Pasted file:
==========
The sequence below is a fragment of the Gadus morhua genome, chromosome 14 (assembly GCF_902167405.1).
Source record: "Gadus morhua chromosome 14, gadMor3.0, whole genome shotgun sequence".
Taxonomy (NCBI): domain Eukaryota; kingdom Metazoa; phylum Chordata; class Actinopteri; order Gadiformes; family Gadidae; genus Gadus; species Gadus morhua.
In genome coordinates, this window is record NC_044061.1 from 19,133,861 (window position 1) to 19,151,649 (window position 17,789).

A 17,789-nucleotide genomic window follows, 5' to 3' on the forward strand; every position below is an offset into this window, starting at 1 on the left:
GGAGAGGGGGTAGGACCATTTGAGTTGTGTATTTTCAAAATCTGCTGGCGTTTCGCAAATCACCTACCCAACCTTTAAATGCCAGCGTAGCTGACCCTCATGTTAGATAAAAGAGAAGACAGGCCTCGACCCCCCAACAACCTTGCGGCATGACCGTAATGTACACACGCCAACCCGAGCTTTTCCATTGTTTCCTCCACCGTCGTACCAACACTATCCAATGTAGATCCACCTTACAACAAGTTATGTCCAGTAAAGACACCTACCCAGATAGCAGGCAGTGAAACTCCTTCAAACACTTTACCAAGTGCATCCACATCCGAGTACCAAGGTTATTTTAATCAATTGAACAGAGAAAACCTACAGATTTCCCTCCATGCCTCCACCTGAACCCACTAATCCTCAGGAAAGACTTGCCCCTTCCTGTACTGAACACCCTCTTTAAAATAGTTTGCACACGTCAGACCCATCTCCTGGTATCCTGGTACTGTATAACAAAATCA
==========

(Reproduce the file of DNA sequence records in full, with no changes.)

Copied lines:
The sequence below is a fragment of the Gadus morhua genome, chromosome 14 (assembly GCF_902167405.1).
Source record: "Gadus morhua chromosome 14, gadMor3.0, whole genome shotgun sequence".
Taxonomy (NCBI): domain Eukaryota; kingdom Metazoa; phylum Chordata; class Actinopteri; order Gadiformes; family Gadidae; genus Gadus; species Gadus morhua.
In genome coordinates, this window is record NC_044061.1 from 19,133,861 (window position 1) to 19,151,649 (window position 17,789).

A 17,789-nucleotide genomic window follows, 5' to 3' on the forward strand; every position below is an offset into this window, starting at 1 on the left:
GGAGAGGGGGTAGGACCATTTGAGTTGTGTATTTTCAAAATCTGCTGGCGTTTCGCAAATCACCTACCCAACCTTTAAATGCCAGCGTAGCTGACCCTCATGTTAGATAAAAGAGAAGACAGGCCTCGACCCCCCAACAACCTTGCGGCATGACCGTAATGTACACACGCCAACCCGAGCTTTTCCATTGTTTCCTCCACCGTCGTACCAACACTATCCAATGTAGATCCACCTTACAACAAGTTATGTCCAGTAAAGACACCTACCCAGATAGCAGGCAGTGAAACTCCTTCAAACACTTTACCAAGTGCATCCACATCCGAGTACCAAGGTTATTTTAATCAATTGAACAGAGAAAACCTACAGATTTCCCTCCATGCCTCCACCTGAACCCACTAATCCTCAGGAAAGACTTGCCCCTTCCTGTACTGAACACCCTCTTTAAAATAGTTTGCACACGTCAGACCCATCTCCTGGTATCCTGGTACTGTATAACAAAATCA